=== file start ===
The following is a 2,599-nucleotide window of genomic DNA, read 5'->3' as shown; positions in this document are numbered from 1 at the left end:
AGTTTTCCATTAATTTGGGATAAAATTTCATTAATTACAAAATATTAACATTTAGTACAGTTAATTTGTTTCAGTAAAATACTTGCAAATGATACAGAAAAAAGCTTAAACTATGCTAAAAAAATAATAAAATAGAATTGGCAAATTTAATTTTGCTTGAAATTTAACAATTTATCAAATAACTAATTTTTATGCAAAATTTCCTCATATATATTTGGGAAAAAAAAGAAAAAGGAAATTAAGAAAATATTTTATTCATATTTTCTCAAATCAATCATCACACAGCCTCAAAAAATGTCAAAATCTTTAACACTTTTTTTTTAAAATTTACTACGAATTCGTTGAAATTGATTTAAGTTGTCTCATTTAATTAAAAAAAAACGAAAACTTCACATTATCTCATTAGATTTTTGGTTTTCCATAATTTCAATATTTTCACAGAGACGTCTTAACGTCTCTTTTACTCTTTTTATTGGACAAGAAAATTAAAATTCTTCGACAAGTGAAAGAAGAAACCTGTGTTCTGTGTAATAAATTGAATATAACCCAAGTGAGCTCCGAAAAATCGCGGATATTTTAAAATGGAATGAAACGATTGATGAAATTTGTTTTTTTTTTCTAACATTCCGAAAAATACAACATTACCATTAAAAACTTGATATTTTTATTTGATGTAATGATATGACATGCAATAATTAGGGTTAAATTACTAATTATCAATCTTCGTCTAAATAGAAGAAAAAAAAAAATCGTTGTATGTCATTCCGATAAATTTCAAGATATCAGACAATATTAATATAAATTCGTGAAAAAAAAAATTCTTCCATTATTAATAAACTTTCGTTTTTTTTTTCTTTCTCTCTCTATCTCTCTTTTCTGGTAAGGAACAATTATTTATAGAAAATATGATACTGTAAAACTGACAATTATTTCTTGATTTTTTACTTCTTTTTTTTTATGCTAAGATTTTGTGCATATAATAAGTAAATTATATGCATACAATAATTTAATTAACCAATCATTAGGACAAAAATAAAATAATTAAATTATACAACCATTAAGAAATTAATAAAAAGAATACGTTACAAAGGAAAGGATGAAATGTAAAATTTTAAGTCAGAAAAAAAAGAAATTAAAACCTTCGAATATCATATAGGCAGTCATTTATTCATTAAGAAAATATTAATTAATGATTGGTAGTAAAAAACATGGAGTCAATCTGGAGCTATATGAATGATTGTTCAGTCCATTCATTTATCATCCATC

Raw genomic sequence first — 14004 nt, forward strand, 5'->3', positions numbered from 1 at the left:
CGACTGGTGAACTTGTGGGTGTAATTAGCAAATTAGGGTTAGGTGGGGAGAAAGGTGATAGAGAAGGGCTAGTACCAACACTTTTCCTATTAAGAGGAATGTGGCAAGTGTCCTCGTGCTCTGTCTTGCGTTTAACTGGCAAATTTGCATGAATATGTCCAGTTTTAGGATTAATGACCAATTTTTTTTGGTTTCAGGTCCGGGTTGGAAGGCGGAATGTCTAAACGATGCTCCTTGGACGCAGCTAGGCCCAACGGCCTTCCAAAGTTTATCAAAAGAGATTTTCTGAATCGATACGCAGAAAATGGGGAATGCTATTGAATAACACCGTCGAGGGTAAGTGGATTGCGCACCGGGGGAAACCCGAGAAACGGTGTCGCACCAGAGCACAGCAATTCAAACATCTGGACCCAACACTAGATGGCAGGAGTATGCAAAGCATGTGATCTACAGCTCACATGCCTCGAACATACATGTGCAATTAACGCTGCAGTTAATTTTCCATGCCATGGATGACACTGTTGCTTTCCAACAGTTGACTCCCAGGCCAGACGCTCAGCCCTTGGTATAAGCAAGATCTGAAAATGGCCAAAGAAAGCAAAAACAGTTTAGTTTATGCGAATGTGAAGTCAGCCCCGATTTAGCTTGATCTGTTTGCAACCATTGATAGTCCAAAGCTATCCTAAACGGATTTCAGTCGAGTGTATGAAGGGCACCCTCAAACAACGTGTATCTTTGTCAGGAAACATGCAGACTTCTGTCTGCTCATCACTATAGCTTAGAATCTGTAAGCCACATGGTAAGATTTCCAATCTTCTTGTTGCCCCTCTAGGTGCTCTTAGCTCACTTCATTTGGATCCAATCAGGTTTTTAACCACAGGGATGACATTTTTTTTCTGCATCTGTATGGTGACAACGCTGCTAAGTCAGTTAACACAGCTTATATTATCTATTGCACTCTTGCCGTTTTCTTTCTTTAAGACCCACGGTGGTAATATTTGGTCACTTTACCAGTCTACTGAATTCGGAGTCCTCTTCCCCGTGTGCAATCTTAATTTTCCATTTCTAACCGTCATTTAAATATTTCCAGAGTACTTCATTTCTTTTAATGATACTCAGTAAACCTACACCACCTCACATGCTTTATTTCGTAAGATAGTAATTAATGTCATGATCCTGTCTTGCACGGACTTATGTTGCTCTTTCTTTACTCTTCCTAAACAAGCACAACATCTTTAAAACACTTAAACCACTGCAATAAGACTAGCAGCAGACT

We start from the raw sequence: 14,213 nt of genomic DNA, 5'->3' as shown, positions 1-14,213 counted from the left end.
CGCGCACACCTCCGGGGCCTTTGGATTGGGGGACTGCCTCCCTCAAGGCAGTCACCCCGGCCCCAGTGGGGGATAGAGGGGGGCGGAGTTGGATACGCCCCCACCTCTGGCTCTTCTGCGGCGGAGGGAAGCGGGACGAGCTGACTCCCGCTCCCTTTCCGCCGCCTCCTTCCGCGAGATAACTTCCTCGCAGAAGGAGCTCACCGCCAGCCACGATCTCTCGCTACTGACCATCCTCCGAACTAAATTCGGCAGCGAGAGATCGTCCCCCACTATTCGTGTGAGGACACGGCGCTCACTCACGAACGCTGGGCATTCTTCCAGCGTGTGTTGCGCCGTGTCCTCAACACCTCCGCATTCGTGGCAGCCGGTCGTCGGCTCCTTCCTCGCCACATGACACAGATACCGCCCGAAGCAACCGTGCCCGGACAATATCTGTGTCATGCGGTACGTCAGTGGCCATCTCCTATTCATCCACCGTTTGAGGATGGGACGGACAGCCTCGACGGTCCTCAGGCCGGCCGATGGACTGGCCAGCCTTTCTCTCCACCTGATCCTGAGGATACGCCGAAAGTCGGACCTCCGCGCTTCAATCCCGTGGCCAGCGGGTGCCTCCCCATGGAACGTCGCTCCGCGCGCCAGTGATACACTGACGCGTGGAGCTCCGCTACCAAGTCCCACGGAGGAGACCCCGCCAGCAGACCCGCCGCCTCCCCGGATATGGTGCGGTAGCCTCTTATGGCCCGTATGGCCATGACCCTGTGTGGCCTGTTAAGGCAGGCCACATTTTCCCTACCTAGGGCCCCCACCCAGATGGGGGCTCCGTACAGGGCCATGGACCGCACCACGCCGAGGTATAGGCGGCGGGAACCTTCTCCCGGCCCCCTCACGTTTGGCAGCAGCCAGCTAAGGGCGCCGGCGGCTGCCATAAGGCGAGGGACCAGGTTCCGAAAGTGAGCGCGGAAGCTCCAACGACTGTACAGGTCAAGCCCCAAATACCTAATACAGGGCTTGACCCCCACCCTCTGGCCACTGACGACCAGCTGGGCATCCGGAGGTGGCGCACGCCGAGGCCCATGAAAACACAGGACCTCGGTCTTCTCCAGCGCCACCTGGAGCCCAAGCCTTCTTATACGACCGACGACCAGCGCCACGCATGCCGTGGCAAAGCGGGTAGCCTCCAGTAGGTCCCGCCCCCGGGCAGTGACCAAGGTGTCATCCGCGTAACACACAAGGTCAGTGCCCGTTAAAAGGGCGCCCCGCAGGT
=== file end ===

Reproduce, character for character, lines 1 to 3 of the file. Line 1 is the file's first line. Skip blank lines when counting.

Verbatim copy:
The following is a 2,599-nucleotide window of genomic DNA, read 5'->3' as shown; positions in this document are numbered from 1 at the left end:
AGTTTTCCATTAATTTGGGATAAAATTTCATTAATTACAAAATATTAACATTTAGTACAGTTAATTTGTTTCAGTAAAATACTTGCAAATGATACAGAAAAAAGCTTAAACTATGCTAAAAAAATAATAAAATAGAATTGGCAAATTTAATTTTGCTTGAAATTTAACAATTTATCAAATAACTAATTTTTATGCAAAATTTCCTCATATATATTTGGGAAAAAAAAGAAAAAGGAAATTAAGAAAATATTTTATTCATATTTTCTCAAATCAATCATCACACAGCCTCAAAAAATGTCAAAATCTTTAACACTTTTTTTTTAAAATTTACTACGAATTCGTTGAAATTGATTTAAGTTGTCTCATTTAATTAAAAAAAAACGAAAACTTCACATTATCTCATTAGATTTTTGGTTTTCCATAATTTCAATATTTTCACAGAGACGTCTTAACGTCTCTTTTACTCTTTTTATTGGACAAGAAAATTAAAATTCTTCGACAAGTGAAAGAAGAAACCTGTGTTCTGTGTAATAAATTGAATATAACCCAAGTGAGCTCCGAAAAATCGCGGATATTTTAAAATGGAATGAAACGATTGATGAAATTTGTTTTTTTTTTCTAACATTCCGAAAAATACAACATTACCATTAAAAACTTGATATTTTTATTTGATGTAATGATATGACATGCAATAATTAGGGTTAAATTACTAATTATCAATCTTCGTCTAAATAGAAGAAAAAAAAAAATCGTTGTATGTCATTCCGATAAATTTCAAGATATCAGACAATATTAATATAAATTCGTGAAAAAAAAAATTCTTCCATTATTAATAAACTTTCGTTTTTTTTTTCTTTCTCTCTCTATCTCTCTTTTCTGGTAAGGAACAATTATTTATAGAAAATATGATACTGTAAAACTGACAATTATTTCTTGATTTTTTACTTCTTTTTTTTTATGCTAAGATTTTGTGCATATAATAAGTAAATTATATGCATACAATAATTTAATTAACCAATCATTAGGACAAAAATAAAATAATTAAATTATACAACCATTAAGAAATTAATAAAAAGAATACGTTACAAAGGAAAGGATGAAATGTAAAATTTTAAGTCAGAAAAAAAAGAAATTAAAACCTTCGAATATCATATAGGCAGTCATTTATTCATTAAGAAAATATTAATTAATGATTGGTAGTAAAAAACATGGAGTCAATCTGGAGCTATATGAATGATTGTTCAGTCCATTCATTTATCATCCATC

Raw genomic sequence first — 14004 nt, forward strand, 5'->3', positions numbered from 1 at the left: